Fountains are among the most admired ornamental man-made structures because they combine the artistic beauty of refined sculpture with the precision of engineering and architecture. Celebrated examples can be found all over the world, including in Savannah, Georgia.
One of the city's most famous is the subject of two new Postered Chromatic Poetics images. Below is the text for them and although I like both, I confess to being particularly pleased by the results achieved with Champagne Twilight:
CHAMPAGNE TWILIGHT: FORSYTH PARK FOUNTAIN IN SAVANNAH, GEORGIA (USA)
The elegantly-sculpted Forsyth Park Fountain, also referred to as the Versailles Fountain, dates back to the 1850s when model for it was derived from French-styled designs of the period. Along with the Confederate Monument, this is one of the primary centerpieces of Forsyth Park. The present-day fountain is the result of many renovations over the past century and a half, including a complete restoration in 1988.
A robed woman adorns the top of the fountain as water birds and tritons (or mermen) spout water below. In addition to benches that allow passersby to sit and enjoy the view, the fountain is surrounded by moss-covered oaks, palm trees, magnolias, and elms.
Prior to becoming known as Forsyth Park, the location during the Civil War was the South Common military encampment where POWS and a hospital were maintained.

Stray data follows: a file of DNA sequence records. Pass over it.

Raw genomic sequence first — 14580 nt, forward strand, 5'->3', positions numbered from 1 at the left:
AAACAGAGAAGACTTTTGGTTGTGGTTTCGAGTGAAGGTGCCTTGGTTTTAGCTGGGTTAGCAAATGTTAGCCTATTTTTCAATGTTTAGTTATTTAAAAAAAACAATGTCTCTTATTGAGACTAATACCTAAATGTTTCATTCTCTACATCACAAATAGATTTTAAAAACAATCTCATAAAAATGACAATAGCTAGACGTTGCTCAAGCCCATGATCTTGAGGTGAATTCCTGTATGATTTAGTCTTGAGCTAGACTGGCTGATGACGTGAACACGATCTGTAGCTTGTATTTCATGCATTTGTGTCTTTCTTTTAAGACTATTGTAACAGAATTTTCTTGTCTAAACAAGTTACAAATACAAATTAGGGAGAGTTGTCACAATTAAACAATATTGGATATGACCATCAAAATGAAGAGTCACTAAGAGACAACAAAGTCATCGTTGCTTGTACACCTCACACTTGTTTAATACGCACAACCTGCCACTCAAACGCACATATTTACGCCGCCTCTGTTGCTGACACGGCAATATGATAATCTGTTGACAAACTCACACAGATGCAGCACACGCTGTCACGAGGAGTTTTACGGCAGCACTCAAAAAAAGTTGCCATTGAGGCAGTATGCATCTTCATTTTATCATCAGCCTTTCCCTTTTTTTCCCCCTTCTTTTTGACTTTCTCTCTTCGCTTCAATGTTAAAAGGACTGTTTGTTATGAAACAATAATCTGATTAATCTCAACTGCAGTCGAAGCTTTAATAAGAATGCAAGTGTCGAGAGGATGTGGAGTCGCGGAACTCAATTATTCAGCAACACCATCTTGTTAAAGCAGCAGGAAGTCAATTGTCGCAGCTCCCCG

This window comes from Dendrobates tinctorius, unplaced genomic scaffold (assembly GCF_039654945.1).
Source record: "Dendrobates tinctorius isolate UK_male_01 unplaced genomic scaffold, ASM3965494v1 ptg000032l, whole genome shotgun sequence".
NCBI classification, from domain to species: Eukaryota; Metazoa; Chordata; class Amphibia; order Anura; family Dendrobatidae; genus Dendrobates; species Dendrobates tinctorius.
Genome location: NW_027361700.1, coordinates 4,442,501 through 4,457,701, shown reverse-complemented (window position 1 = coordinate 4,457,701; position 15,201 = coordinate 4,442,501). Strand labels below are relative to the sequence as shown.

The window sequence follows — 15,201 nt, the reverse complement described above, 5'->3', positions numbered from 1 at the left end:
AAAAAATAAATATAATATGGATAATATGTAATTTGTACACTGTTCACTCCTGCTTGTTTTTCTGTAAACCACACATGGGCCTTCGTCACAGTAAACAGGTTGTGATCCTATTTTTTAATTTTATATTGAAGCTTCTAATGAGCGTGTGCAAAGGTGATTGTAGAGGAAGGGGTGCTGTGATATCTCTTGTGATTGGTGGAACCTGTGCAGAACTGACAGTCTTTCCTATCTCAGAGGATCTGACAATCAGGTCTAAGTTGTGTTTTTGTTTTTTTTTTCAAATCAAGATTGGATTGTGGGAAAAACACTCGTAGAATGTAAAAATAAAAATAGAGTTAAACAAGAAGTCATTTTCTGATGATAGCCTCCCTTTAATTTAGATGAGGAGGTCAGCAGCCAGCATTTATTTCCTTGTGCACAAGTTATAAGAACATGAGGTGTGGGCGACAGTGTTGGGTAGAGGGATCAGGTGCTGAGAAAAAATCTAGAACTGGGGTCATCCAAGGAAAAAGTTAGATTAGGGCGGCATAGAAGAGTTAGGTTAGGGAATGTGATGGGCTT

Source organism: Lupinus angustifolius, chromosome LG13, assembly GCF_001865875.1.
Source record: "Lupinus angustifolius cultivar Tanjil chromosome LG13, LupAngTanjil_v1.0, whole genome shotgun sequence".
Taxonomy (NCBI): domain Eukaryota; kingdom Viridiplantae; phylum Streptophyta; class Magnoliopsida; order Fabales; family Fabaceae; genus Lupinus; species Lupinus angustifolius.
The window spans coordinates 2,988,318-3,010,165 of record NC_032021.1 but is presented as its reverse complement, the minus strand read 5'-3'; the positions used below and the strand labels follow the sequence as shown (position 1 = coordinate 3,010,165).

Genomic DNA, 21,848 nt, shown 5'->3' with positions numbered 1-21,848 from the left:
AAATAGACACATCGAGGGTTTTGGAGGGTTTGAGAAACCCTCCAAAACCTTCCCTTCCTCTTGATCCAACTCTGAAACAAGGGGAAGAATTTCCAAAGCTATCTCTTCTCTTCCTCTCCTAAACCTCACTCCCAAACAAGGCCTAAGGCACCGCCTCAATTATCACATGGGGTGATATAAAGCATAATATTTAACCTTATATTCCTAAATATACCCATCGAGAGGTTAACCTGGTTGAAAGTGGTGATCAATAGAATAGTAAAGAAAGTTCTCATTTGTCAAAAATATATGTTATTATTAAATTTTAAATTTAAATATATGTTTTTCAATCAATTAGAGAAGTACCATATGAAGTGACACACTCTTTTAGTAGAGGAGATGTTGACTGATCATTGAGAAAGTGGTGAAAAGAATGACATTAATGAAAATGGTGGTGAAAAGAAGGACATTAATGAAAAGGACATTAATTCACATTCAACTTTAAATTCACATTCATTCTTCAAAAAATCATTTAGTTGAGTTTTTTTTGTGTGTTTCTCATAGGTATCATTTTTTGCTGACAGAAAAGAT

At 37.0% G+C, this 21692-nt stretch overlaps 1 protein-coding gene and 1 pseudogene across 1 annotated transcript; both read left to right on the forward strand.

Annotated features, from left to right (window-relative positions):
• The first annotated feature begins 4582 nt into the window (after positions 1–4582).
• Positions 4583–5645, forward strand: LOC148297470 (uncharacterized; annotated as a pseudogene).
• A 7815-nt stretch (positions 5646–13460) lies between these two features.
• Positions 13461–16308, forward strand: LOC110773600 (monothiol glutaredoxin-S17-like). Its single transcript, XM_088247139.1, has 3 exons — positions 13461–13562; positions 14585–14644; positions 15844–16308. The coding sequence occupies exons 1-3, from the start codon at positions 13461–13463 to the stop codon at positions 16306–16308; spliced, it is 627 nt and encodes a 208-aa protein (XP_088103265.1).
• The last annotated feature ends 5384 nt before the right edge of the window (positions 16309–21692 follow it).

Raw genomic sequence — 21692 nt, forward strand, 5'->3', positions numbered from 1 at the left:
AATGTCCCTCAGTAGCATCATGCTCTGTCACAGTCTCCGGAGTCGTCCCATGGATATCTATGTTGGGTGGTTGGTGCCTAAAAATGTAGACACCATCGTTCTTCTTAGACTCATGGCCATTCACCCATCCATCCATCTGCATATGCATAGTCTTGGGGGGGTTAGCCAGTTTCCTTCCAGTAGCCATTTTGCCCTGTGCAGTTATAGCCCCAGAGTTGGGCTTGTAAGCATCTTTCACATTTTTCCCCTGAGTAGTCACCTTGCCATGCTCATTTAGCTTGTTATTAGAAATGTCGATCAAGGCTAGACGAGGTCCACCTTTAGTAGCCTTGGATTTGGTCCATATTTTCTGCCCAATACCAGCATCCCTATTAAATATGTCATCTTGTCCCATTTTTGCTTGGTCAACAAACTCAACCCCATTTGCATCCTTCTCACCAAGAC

SEPIA AFTERNOON: FORSYTH PARK FOUNTAIN IN SAVANNAH, GEORGIA (USA)
A solitary figure stops in front the Forsyth Park Fountain to enjoy one of the city of Savannah's most popular and majestic attractions.
Ever since the days following the American Civil War, the fountain has been a favorite location for residents and visitors alike to take photographs. During the war, the park was known as the South Common military encampment where prisoners of war, a hospital, and poor house were maintained.
The fountain's spraying water is dyed green every year in celebration of St. Patrick's Day. In this image, late afternoon sunlight on a hot summer day creates an amber sepia haze that colors the air and water, slightly clarified and enhanced by digital filter.
The Dare to Love Yourself "movement" had nothing to do with National Selfie Day when it began to slowly develop ten years ago. The well-known quote--"Dare to love yourself as if you were a rainbow with gold at both ends."-- as many are now aware, originated with the poem Angel of Healing: for the Living, the Dying, and the Praying.
The poem was first published in the book The Bridge of Silver Wings and later in The River of Winged Dreams. It has become increasingly popular over the past few years as a rallying cry to support suicide prevention and to discourage suicide bombers. The association with National Selfie Day was never intentional but obviously a natural one which hopefully helps encourage not narcissism but a positive healthy self-image and a deep appreciation for all life.
The following descriptions are for images which celebrate the potential healing capacity of love in all our lives:
AS GOES LOVE, SO GOES LIFE
The title of this artwork comes from the poem "The Poet-Angels Who Came to Dinner" published in the book The River of winged Dreams. An earlier alternative version features a different color scheme.
The design used for this one was chosen because instead of idealizing hopes centered around romantic love, it seeks to evoke to many nuances of all kinds of love: family, spiritual, friendship, joy of living, pursuit of creative goals, etc. It also acknowledges that Love is often as much a struggle to maintain as it is a pleasure to be enjoyed.
The complete first stanza of the poem from which the quotation was taken reads as follows:
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